Jewish World Review Jan. 16, 2004 / 22 Teves, 5764
When Jacques Chirac announced his
intention to unveil Islamic schoolgirls in
France by barring the hijab, or head
scarf, from state-run schools, he raised
some provocative questions. Why
would a French president whose power
as a global broker derives from his
close ties to the Arab-Muslim world
(and distance from the United States
and Israel) act to restrict Islam's
burgeoning place in French society?
Why would the European leader behind
the international opposition to the war
in Iraq dubbed by at least one Arab
media outlet "the Western Saladin"
suddenly seek to sweep a big chunk of
Islam out of the French public square?
Sure, Mr. Chirac took the ecumenical
approach and barred Jewish yarmulkes
and "obvious" Christian crosses from
the schools as well, but it was the
scarf-wrapped-girl multitudes in
increasingly Muslim France that caused
presidential concern. There hasn't been
a good explanation of his decision, but
the untamed uproar in the Arab and
Muslim world makes it pretty clear that
the priciest dates on sale next
Ramadan won't be called (as they were
this year) "Chiracs." Indeed, some
analysts see hijab-trouble ahead for
France, with Walid Phares predicting
that "a myriad of jihads," both
non-violent and violent, "can and will
Meanwhile, does banning Muslim
head scarves in French public schools
infringe on freedom of religion? Most
clergy, along with such watchdog
groups as Freedom House and the U.S.
Commission on International Religious
Freedom, have already said yes, huffily.
But here's where things get
intellectually gooey. If the head scarf is
a feature of Islam, and Islam has a
history of repressing non-Muslims,
then is the head scarf a symbol of
religious repression? If so, how can Mr.
Chirac be curtailing religious liberty by
restricting a symbol of religious
Also worth wondering is whether a
head scarf is a religious "symbol" in the
first place. This sounds like a question
for the muftis on call at "Fatwa Corner"
at www.islamonline.com, a
fundamentalist Web site tracking every
wrinkle of the hijab controversy. There,
a reader learns that the head scarf is
not a symbol of Muslim faith, but rather
"an ordinance from Allah to protect [girlsī] chastity." In other
words, unlike yarmulkes and crucifixes, the hijab doesn't
function as a sign of piety, as so many assume. It is wrapped
around a girl's head and upper torso to serve a purpose. As
one Web site scholar puts it, "If a girl is approaching puberty,
there is the fear that her not wearing hijab may cause young
men to be tempted by her, or her by them ... The parent or
guardian has to make her wear hijab so as to prevent means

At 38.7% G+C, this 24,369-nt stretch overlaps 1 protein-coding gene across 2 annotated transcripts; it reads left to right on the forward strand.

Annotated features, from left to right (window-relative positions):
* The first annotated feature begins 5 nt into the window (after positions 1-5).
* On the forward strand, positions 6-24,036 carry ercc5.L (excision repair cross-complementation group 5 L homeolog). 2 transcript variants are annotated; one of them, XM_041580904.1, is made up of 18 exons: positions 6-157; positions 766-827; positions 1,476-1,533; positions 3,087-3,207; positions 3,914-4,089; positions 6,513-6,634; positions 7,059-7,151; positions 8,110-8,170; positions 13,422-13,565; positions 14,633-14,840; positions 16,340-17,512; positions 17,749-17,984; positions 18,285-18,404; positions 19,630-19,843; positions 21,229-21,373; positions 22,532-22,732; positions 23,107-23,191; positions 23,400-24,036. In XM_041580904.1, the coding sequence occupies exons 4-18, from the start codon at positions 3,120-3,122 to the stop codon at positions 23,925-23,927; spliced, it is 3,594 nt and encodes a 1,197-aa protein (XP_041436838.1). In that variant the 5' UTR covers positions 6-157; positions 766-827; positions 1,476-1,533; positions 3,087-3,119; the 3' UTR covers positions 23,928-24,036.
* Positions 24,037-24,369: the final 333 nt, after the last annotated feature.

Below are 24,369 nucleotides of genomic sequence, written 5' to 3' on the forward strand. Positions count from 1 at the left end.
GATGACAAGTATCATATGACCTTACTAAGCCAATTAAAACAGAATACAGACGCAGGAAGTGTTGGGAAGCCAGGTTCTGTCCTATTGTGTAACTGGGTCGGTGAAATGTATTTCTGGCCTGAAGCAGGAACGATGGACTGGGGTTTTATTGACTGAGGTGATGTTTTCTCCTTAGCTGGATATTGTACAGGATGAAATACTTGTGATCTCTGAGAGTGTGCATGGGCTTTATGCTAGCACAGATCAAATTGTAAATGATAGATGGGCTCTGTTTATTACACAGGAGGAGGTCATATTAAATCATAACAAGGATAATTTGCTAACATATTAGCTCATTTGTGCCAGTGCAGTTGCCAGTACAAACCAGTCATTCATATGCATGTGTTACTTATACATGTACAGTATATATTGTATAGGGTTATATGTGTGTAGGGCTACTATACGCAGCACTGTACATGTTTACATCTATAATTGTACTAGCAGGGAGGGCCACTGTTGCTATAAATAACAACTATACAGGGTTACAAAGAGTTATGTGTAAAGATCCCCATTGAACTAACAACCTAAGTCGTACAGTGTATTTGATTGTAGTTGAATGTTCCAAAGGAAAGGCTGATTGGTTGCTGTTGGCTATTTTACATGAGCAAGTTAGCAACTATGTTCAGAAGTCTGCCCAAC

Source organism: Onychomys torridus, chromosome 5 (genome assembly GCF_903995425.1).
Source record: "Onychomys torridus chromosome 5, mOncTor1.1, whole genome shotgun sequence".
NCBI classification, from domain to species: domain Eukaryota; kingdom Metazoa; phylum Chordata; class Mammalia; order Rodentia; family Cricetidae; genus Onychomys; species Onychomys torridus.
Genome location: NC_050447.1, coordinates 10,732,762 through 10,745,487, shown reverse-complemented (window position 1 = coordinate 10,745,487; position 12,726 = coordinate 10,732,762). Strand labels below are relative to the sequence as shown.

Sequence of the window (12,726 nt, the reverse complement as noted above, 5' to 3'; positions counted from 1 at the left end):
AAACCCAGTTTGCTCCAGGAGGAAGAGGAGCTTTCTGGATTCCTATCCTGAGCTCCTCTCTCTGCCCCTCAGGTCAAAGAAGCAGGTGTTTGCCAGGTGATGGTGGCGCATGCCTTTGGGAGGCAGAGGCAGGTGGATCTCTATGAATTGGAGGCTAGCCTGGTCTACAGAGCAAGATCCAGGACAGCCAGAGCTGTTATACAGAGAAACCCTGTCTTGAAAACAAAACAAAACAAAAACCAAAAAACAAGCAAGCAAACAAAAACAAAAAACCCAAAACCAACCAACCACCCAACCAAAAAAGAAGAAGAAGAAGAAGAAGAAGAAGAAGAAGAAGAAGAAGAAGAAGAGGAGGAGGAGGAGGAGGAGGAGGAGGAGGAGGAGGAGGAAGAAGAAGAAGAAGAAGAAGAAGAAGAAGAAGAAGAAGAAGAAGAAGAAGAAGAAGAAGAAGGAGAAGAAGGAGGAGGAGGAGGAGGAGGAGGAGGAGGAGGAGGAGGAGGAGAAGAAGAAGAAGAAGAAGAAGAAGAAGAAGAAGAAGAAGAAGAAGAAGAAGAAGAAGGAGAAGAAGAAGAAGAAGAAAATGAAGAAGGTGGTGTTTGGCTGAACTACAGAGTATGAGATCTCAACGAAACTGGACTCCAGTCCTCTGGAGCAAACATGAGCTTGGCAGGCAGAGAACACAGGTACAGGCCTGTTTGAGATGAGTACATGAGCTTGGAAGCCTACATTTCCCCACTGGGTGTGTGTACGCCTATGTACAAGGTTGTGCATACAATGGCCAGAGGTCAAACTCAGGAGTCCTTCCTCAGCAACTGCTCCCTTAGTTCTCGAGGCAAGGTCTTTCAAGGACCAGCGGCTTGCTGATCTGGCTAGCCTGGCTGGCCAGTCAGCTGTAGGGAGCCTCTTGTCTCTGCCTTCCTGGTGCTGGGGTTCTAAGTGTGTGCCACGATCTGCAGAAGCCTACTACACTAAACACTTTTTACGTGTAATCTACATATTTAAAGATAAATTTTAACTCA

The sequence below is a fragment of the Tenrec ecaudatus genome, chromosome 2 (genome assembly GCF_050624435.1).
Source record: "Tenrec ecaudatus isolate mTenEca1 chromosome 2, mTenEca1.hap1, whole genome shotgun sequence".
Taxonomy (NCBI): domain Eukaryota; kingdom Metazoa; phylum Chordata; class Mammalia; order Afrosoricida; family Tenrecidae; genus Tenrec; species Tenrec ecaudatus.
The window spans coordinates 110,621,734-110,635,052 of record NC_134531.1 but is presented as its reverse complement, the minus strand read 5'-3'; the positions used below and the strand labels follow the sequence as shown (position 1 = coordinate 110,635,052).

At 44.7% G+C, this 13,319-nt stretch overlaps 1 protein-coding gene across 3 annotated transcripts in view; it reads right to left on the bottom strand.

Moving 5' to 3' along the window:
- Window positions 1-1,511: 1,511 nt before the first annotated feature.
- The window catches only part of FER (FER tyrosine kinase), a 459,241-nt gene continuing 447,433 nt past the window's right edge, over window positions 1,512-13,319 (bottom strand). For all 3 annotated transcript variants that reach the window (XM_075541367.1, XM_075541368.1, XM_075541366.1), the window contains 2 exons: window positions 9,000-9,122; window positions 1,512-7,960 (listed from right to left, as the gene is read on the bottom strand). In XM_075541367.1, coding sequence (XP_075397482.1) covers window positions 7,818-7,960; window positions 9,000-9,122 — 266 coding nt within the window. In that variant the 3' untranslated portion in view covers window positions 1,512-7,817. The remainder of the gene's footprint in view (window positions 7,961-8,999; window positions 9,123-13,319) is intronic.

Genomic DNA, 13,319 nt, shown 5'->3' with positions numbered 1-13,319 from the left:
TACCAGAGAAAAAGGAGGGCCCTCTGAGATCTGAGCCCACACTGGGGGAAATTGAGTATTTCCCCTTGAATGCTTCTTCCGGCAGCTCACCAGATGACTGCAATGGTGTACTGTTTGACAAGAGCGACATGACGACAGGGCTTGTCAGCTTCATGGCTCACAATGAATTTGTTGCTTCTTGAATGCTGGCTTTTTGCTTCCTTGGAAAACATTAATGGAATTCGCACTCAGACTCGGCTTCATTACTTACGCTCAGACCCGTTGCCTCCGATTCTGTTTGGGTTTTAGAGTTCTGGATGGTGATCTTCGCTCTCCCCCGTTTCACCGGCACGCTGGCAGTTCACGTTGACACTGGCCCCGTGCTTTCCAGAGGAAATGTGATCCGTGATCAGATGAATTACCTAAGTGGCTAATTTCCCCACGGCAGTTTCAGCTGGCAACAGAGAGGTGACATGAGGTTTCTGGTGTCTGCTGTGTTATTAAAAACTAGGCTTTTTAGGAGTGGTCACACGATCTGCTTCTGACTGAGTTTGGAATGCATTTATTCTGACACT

that may lead to evil or immorality."
Such a revelation should give the hijab a new look. It
certainly offers insights into the ongoing culture clash. While
most Westerners wince at the dowdy uniformity of the hijab,
all the while hoping to convince themselves to accept it as a
symbol of feminine modesty, Muslims regard it as a functional
means of safeguarding young girls and women from the
untrammeled sexual impulses of men. This belies a fairly
unevolved set of manners and mores (not to mention an
almost literal state of war between the sexes) that reflects
the culturally entrenched repression and abuse of women in
Islamic society. Little wonder that Turkey and Tunisia, two
Islamic societies with a somewhat more modern bent, have
long banned the hijab in public places.
Not too long ago, I received an e-mail from an American
woman married to a "basically enlightened Lebanese
husband." From him, she wrote, she was surprised to learn
that "the concept of controlling lust, anger, etc., is not taught
in the Arab world." Rather, what in the West are matters of
self-control and personal responsibility, are in the Arab world
outwardly and "socially controlled." Her husband has
commented, she continued, "that some Arabs come to the
U.S. and lose their manners once outside the controlling
environment they have none."
My correspondent offers one explanation of the enduring
nature of the hijab, the abaya and burqa in Islamic society.
But what about in France not to mention Paris, the city of
light, Balenciaga and Yves St. Laurent? Such uniforms reflect
both women's second-class status within Islam, and Muslims'
newly expanding place in the Western world. All of which may
help explain why, despite my own hankering for a little more
modesty (and a lot more style) across the board, the hijab
remains a symbol of repression and extremism a definite
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